Photo by Lana Wong/Education Commission
Wednesday morning, GBC-Education hosted its annual, high-level breakfast, Business Leads in Education: Driving Innovation and Partnership, during the 71st UN General Assembly to harness the collective impact from business, donor governments, UN agencies, charities, and more to address critical issues in global education.
With an increased focus on education in emergencies this past year, the event brought together changemakers from all sectors eager to share and discuss strategies on how to provide children and youth around the world with access to quality education, no matter their circumstance.
With the first year of the Sustainable Development Goals (SDGs) underway, “this has been a very important year for education,” but there remains much to be accomplished, particularly for children and youth in emergencies, said Executive Chair of GBC-Education Sarah Brown, setting the tone for dialogue among the many stakeholders in the room engaging in education in times of crisis.
UN Special Envoy for Global Education, Gordon Brown, expanded upon the dire need to continue efforts to provide quality education to millions of children and youth who are currently without it. Quoting findings from the Education Commission’s recent report, UN Special Envoy Brown warned that without adequate intervention, by 2030, 800 million of the 1.6 billion children of the world will leave their education without qualifications even approaching secondary school standards. Additionally, 400 million children will not even have primary qualifications. His message was clear: the private, public, and civil sectors must act — not just through funding, but through partnerships and collective impact.
Following these galvanizing remarks, Coalition members shared how the private sector is engaging with global education, specifically in emergencies. Toni Townes-Whitley reiterated Microsoft Imagine Academy’s exciting new partnership with Pearson to deliver opportunities for 20,000 Syrians to learn and acquire globally-recognized certifications, allowing them to pursue in-demand jobs in the technology sector. Additionally, Microsoft has partnered with fellow Coalition member ITWORX Education to launch a pilot program at the Saad Nayel refugee camp in southwestern Syria to establish K-12 learning centers and develop volunteer teachers’ capabilities.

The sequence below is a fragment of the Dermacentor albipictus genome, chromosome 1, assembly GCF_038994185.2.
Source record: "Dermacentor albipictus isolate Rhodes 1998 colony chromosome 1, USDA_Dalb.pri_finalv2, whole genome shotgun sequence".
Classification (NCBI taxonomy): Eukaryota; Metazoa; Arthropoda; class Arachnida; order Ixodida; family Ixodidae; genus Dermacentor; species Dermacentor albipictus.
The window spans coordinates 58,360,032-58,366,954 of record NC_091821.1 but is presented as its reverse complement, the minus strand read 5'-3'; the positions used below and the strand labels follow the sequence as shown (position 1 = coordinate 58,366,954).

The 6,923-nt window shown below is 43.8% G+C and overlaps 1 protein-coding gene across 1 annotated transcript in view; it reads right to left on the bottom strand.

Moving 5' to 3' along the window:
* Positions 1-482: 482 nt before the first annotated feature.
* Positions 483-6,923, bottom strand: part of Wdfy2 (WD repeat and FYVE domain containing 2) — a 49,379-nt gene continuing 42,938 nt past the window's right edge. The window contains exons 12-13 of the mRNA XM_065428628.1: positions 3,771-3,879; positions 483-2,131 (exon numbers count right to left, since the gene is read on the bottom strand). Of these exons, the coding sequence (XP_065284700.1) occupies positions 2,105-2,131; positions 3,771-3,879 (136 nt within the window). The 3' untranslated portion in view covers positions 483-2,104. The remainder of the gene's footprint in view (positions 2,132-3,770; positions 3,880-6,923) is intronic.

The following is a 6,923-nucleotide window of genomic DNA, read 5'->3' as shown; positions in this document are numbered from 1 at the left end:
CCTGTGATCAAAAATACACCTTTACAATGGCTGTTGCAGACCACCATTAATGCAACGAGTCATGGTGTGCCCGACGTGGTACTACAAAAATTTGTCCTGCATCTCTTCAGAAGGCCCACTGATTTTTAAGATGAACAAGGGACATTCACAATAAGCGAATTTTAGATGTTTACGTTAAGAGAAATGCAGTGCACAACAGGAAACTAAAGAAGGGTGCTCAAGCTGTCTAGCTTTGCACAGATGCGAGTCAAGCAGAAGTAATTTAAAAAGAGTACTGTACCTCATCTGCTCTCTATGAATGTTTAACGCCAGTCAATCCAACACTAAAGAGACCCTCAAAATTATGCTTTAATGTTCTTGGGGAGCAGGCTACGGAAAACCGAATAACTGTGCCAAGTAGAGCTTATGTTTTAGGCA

Denmark’s Minister of Foreign Affairs, Kristian Jensen, echoing UN Special Envoy Brown’s urgency, expressed the need to ensure that the world’s generation of youth – the largest that this planet has ever seen – become “fantastic agents of change.” Only through education can this be achieved, he emphasized. To put his words into action, Minister Jensen announced that Denmark would donate £10 million, or approximately $11.3 million, to the Education Cannot Wait Fund, a fund launched at the first ever World Humanitarian Summit in May that aims to provide 13.6 million children and youth living in emergencies and crises with quality education over the course of the next five years.
Other donor governments and world leaders shared Ministers Jensen’s commitment to equip children and youth with quality education, including Christos Stylianides, European Commissioner for Humanitarian Aid and Crisis for the European Commission (EC), who reported that the European Union (EU) is honoring its commitment to devote at least 4 percent of its humanitarian budget to education in emergencies, supporting at least 2.3 million children’s education. Next year, he stated, the EU will increase its support and allocate additional funds from its budget for education in emergencies, as it remains a critical issue.
Adding to the momentum of these exciting announcements, Gus Schmedlen from Coalition member HP presented its plan to open 6 HP learning studios for the Syrian refugees in Jordan and Lebanon. The studios will provide refugee children with the opportunity to learn literacy and numeracy by day, and, by night, will offer skills-based training to adults who have been displaced by the Syrian refugee crisis. HP has also created an algorithm that can predict the economic and social output 10 or 15 years in the future, and announced it would donate this code, open sourced, to GBC-Education.
Aliko Dangote, Chairman and CEO of Dangote Group, a Coalition member company, helped to contextualize crises faced by children in other parts of the world, like northern Nigeria, where Boko Haram remains a threat, causing many schools to close. In response, Dangote Group has donated $5 million to support the reopening of schools and has partnered with the Gates Foundation to provide more than $100 million over the next few years for child malnutrition support in northern Nigeria.
Each of the aforementioned leaders, joined by more than 100 of their peers, demonstrate the power of the private and public sectors to develop meaningful and impactful partnerships to change the face of education for millions of children globally.
Rounding out the event, Julia Gillard challenged participants, specifically those from the private sector, to think about strategy for advocacy and action for education in emergencies.
The door is open for business to make a true and lasting impact for education in emergencies. Will you join this effort?